If torpedoes can traverse 300 000km in 1 or 2 seconds... ships wouldn't have enough time to evade at 0.25C... they'd need to be roughly twice as fast (and its possible they are), and the evasive maneuvers would have to be executed by a computer. We saw on multiple occasions that in Trek, reaction times on behalf of the crew were critically low... whereas a computer was able to anticipate and react a lot faster.
SF never implemented it's automation to the maximum... or should I say, the writers never bothered to do it as they thought the organic beings wouldn't have anything else to do (which is not accurate).
But from what we know of Trek's capabilities, evading starsihps weapons is not useful in most situations, unless you manage to knock out the opponents automated targeting systems... and even then, you'd be hard pressed evading phasers that can travel at about 0.5 - 1c... or torpedoes that can do the same or better.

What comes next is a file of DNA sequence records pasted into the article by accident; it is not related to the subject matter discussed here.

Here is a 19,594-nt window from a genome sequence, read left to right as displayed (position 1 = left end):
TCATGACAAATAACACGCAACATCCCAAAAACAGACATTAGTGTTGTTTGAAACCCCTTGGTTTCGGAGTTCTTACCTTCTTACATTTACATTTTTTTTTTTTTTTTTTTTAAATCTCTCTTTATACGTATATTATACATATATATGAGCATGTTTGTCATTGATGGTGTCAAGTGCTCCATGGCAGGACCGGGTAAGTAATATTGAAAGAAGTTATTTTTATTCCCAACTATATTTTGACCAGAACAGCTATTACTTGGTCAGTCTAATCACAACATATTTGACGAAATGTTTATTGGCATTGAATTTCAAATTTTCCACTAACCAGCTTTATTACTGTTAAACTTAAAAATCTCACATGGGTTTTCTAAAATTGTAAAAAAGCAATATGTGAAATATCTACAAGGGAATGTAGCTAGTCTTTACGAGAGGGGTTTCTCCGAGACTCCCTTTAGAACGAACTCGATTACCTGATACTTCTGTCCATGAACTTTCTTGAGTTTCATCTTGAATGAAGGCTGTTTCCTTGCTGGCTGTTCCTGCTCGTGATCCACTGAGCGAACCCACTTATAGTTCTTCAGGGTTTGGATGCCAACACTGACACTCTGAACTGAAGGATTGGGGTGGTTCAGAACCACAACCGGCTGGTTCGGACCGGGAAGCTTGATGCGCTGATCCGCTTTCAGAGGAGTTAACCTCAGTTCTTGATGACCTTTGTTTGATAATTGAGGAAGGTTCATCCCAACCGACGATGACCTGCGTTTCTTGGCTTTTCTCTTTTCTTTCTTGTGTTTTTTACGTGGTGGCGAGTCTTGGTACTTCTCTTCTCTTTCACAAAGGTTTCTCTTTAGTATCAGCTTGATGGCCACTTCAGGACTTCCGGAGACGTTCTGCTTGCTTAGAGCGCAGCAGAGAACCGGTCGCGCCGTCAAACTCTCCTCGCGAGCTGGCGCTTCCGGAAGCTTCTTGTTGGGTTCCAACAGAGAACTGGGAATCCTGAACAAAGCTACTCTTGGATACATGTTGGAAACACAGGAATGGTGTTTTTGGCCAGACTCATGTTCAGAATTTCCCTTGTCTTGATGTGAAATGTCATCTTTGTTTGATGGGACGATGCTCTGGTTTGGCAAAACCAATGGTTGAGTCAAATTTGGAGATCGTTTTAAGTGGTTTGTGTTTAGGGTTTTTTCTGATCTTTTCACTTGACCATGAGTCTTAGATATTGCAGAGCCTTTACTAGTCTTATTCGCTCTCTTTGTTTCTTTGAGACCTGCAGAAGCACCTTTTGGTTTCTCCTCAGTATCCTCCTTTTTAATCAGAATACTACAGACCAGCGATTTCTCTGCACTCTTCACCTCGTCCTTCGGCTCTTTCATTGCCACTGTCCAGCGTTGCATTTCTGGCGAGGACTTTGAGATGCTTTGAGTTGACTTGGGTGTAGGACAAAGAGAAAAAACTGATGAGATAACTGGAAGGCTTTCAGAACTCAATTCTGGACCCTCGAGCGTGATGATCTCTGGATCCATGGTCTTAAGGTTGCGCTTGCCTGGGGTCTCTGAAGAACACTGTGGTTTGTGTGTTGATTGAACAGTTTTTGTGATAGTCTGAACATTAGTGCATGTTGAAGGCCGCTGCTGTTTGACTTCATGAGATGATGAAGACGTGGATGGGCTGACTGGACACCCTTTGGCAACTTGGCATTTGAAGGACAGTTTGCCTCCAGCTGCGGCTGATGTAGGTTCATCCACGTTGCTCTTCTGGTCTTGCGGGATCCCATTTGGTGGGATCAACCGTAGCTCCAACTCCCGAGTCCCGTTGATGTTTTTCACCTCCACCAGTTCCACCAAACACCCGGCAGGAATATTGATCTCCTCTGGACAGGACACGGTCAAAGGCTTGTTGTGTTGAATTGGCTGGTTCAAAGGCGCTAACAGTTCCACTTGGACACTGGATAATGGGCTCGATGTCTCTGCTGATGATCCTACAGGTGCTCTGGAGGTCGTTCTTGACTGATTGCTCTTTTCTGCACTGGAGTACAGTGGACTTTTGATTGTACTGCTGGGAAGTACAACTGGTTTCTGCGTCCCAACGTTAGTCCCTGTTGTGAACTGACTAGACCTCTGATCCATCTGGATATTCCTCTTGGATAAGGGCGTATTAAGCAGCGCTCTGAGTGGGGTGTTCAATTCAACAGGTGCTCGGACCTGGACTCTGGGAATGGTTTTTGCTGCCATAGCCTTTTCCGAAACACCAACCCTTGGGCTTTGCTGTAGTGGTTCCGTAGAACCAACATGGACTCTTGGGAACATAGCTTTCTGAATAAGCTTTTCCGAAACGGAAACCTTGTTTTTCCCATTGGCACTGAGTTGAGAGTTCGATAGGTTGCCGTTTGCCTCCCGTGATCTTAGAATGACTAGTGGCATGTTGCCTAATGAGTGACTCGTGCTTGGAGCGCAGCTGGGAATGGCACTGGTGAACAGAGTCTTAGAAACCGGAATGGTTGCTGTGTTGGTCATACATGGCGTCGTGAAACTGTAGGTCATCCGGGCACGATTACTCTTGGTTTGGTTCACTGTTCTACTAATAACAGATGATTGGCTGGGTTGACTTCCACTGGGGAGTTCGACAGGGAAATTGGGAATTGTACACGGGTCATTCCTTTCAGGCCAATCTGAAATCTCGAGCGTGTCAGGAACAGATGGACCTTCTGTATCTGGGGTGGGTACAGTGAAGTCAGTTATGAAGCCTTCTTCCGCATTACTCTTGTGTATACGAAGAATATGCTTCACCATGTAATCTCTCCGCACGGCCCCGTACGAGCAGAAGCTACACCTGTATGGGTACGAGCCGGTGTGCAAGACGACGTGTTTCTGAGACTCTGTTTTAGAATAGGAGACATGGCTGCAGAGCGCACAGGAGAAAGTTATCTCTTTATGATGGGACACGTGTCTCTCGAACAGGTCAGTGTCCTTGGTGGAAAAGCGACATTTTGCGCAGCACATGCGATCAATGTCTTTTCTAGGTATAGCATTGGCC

Wouldn't speed of light be an issue? Ships in space aren't exactly up close (but it would look boring on the big screen).
That means at extended distance even speed of light weapons would take several seconds to minutes to get to the target, and of course the target won't be where you saw it was since that ship 2 million km away is where that ship was about 5 seconds ago... Meaning evasive maneuver can fool prediction algorithms and not be where you think it ought to be...
By the way in one TNG Episode Captain Picard had the Picard maneuver which is designed to exploit the speed of light issue by making a very precise warp jump... making enemies think the ship is in 2 places at once.